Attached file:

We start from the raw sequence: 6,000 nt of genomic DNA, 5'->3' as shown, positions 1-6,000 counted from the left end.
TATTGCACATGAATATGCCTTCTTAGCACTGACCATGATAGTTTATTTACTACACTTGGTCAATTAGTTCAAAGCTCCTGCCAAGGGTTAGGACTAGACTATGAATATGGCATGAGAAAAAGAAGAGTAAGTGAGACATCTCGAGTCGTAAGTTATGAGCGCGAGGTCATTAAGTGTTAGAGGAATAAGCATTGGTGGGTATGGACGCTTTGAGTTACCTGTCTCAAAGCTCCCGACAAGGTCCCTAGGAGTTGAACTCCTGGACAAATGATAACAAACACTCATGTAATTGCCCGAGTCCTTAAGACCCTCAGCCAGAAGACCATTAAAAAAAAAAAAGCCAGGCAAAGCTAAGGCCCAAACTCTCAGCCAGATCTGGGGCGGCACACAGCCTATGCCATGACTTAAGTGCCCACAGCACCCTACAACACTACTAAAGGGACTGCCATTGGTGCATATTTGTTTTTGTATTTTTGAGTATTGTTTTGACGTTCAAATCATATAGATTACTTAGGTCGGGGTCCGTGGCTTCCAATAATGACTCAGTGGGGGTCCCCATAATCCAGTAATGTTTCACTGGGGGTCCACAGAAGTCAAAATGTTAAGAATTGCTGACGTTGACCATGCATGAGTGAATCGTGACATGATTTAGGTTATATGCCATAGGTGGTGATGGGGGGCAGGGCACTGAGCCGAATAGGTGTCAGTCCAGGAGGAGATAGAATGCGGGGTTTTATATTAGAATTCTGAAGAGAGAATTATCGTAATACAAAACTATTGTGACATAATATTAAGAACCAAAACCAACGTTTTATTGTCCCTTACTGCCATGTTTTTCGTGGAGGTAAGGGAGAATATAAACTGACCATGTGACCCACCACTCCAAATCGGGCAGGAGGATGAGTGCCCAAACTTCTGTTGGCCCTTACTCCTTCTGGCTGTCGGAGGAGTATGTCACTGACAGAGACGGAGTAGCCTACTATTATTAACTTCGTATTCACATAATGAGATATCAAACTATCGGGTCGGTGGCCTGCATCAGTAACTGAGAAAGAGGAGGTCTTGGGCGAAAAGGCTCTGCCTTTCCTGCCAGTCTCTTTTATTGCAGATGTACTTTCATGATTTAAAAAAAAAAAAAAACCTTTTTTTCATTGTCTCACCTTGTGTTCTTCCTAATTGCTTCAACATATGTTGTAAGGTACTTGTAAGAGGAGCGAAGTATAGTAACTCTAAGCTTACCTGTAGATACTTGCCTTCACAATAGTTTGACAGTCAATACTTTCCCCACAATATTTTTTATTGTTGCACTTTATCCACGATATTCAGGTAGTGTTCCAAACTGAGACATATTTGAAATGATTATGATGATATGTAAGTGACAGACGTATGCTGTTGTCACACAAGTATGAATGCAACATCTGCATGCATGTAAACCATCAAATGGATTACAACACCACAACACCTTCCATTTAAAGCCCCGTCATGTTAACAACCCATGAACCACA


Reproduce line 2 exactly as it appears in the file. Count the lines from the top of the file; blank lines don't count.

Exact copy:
TATTGCACATGAATATGCCTTCTTAGCACTGACCATGATAGTTTATTTACTACACTTGGTCAATTAGTTCAAAGCTCCTGCCAAGGGTTAGGACTAGACTATGAATATGGCATGAGAAAAAGAAGAGTAAGTGAGACATCTCGAGTCGTAAGTTATGAGCGCGAGGTCATTAAGTGTTAGAGGAATAAGCATTGGTGGGTATGGACGCTTTGAGTTACCTGTCTCAAAGCTCCCGACAAGGTCCCTAGGAGTTGAACTCCTGGACAAATGATAACAAACACTCATGTAATTGCCCGAGTCCTTAAGACCCTCAGCCAGAAGACCATTAAAAAAAAAAAAGCCAGGCAAAGCTAAGGCCCAAACTCTCAGCCAGATCTGGGGCGGCACACAGCCTATGCCATGACTTAAGTGCCCACAGCACCCTACAACACTACTAAAGGGACTGCCATTGGTGCATATTTGTTTTTGTATTTTTGAGTATTGTTTTGACGTTCAAATCATATAGATTACTTAGGTCGGGGTCCGTGGCTTCCAATAATGACTCAGTGGGGGTCCCCATAATCCAGTAATGTTTCACTGGGGGTCCACAGAAGTCAAAATGTTAAGAATTGCTGACGTTGACCATGCATGAGTGAATCGTGACATGATTTAGGTTATATGCCATAGGTGGTGATGGGGGGCAGGGCACTGAGCCGAATAGGTGTCAGTCCAGGAGGAGATAGAATGCGGGGTTTTATATTAGAATTCTGAAGAGAGAATTATCGTAATACAAAACTATTGTGACATAATATTAAGAACCAAAACCAACGTTTTATTGTCCCTTACTGCCATGTTTTTCGTGGAGGTAAGGGAGAATATAAACTGACCATGTGACCCACCACTCCAAATCGGGCAGGAGGATGAGTGCCCAAACTTCTGTTGGCCCTTACTCCTTCTGGCTGTCGGAGGAGTATGTCACTGACAGAGACGGAGTAGCCTACTATTATTAACTTCGTATTCACATAATGAGATATCAAACTATCGGGTCGGTGGCCTGCATCAGTAACTGAGAAAGAGGAGGTCTTGGGCGAAAAGGCTCTGCCTTTCCTGCCAGTCTCTTTTATTGCAGATGTACTTTCATGATTTAAAAAAAAAAAAAAACCTTTTTTTCATTGTCTCACCTTGTGTTCTTCCTAATTGCTTCAACATATGTTGTAAGGTACTTGTAAGAGGAGCGAAGTATAGTAACTCTAAGCTTACCTGTAGATACTTGCCTTCACAATAGTTTGACAGTCAATACTTTCCCCACAATATTTTTTATTGTTGCACTTTATCCACGATATTCAGGTAGTGTTCCAAACTGAGACATATTTGAAATGATTATGATGATATGTAAGTGACAGACGTATGCTGTTGTCACACAAGTATGAATGCAACATCTGCATGCATGTAAACCATCAAATGGATTACAACACCACAACACCTTCCATTTAAAGCCCCGTCATGTTAACAACCCATGAACCACA